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Countertop manufacturers use chemistry to their advantage

Engineers learn recipe for making durable, colorful products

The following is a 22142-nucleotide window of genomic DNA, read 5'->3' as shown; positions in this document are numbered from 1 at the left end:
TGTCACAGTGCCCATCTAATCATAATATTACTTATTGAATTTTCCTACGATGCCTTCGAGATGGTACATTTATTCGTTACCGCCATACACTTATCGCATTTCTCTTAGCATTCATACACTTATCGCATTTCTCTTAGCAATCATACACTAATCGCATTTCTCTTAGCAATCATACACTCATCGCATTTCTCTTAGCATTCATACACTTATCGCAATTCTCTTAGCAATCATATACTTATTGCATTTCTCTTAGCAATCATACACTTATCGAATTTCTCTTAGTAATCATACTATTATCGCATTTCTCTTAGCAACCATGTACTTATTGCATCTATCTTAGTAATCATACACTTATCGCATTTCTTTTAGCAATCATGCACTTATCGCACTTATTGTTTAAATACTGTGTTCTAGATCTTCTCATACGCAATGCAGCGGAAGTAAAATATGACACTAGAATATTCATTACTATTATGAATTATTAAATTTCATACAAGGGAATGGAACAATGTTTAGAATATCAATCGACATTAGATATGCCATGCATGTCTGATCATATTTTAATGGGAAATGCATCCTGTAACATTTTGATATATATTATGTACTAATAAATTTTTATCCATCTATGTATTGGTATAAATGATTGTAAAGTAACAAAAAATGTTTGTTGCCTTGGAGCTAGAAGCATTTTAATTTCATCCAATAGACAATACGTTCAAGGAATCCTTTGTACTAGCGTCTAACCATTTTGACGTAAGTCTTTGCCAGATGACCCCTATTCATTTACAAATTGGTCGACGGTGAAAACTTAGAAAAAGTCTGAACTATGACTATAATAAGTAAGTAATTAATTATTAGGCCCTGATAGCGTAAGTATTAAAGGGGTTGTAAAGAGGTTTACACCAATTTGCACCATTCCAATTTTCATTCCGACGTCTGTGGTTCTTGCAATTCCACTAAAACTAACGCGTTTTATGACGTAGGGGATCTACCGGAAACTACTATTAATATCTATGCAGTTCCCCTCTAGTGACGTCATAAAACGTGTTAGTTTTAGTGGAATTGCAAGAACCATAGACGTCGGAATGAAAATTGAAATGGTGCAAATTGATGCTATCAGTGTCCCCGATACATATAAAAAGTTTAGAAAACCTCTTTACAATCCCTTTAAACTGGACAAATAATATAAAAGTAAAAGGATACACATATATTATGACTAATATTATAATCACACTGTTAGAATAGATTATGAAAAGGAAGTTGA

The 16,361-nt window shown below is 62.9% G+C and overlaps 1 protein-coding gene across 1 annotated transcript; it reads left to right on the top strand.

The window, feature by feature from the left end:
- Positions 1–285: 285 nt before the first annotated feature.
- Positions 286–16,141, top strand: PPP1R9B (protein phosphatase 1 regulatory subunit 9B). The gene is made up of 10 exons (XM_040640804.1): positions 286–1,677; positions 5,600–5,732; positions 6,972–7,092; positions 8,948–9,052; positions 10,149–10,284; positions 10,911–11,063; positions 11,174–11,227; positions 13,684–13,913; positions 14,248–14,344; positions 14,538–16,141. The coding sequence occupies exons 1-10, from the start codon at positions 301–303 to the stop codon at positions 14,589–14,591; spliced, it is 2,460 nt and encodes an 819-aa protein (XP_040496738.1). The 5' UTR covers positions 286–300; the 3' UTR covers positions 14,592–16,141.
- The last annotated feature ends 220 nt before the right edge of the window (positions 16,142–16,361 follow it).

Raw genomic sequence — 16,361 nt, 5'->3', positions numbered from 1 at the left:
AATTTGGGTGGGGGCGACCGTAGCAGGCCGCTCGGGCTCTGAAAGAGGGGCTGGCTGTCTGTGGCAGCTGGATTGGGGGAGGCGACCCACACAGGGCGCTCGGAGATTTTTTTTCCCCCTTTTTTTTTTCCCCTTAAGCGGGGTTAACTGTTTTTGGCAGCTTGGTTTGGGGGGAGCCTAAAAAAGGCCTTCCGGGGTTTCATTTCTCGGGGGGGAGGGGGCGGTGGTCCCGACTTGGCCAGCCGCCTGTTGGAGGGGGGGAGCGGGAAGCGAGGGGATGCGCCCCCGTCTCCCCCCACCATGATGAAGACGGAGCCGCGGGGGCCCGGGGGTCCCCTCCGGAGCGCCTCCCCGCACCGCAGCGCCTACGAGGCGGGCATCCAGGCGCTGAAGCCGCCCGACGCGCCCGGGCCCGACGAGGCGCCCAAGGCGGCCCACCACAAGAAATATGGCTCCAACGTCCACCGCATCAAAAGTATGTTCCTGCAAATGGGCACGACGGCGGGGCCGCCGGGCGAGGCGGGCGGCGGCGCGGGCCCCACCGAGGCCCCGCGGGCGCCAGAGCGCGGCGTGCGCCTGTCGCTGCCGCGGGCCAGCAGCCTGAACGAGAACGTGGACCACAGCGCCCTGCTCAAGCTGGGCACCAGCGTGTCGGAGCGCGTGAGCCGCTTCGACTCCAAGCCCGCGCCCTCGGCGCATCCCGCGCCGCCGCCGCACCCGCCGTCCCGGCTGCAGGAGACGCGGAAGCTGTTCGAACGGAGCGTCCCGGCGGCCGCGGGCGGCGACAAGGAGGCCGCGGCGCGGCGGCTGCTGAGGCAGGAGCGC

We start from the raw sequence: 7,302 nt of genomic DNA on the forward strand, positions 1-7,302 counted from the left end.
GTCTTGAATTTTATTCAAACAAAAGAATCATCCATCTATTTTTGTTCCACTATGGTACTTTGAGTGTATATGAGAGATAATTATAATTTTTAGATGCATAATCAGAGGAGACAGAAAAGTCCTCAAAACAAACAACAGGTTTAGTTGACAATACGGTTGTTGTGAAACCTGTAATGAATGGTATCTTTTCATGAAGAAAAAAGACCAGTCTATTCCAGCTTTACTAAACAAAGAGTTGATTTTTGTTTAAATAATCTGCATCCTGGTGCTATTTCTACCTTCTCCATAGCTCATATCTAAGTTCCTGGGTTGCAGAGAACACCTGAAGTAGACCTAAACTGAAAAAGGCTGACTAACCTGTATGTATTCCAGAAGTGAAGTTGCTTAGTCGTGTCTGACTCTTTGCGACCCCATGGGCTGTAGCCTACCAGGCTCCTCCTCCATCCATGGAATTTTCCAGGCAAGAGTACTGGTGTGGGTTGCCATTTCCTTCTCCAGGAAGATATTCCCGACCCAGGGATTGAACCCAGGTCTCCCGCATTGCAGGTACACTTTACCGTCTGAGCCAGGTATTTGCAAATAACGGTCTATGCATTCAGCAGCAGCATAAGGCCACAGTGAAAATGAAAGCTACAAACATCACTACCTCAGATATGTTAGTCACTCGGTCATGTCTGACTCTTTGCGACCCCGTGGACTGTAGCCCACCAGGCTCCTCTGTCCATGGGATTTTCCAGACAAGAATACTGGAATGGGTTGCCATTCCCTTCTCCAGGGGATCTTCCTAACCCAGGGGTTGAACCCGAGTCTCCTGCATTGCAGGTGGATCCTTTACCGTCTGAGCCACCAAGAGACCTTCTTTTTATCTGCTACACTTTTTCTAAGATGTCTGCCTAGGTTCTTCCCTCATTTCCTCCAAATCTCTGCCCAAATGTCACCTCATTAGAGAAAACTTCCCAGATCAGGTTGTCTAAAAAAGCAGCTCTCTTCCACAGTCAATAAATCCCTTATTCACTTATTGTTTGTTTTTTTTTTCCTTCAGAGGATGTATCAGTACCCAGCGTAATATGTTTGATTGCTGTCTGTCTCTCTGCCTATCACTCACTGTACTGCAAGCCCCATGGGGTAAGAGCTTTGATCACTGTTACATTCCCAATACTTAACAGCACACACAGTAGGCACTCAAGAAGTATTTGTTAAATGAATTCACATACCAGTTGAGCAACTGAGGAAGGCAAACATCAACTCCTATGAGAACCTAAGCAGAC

About the only thing I remember from high-school chemistry is the vivid blue you get when you add copper sulfate crystals to water. Had the teacher explained all those chemical compounds and heat-induced reactions in terms of common household materials, I would have been a lot more interested, and decades later I'm sure I would remember more than just one color. For example, aluminum compounds are central to the manufacture of plastic laminate and solid surface countertops. In the case of plastic laminate, aluminum oxide particles, which are almost as hard as diamonds, provide durability and toughness. In fact, the more aluminum oxide in the mix, the more scratch resistant the wear surface becomes. Curiously, this same compound is also an important ingredient of sand paper, which is highly abrasive. The aluminum oxide, so finely ground it is invisible to the naked eye, is mixed with a plastic melamine resin to form the topmost of plastic laminate's three layers. This layer functio...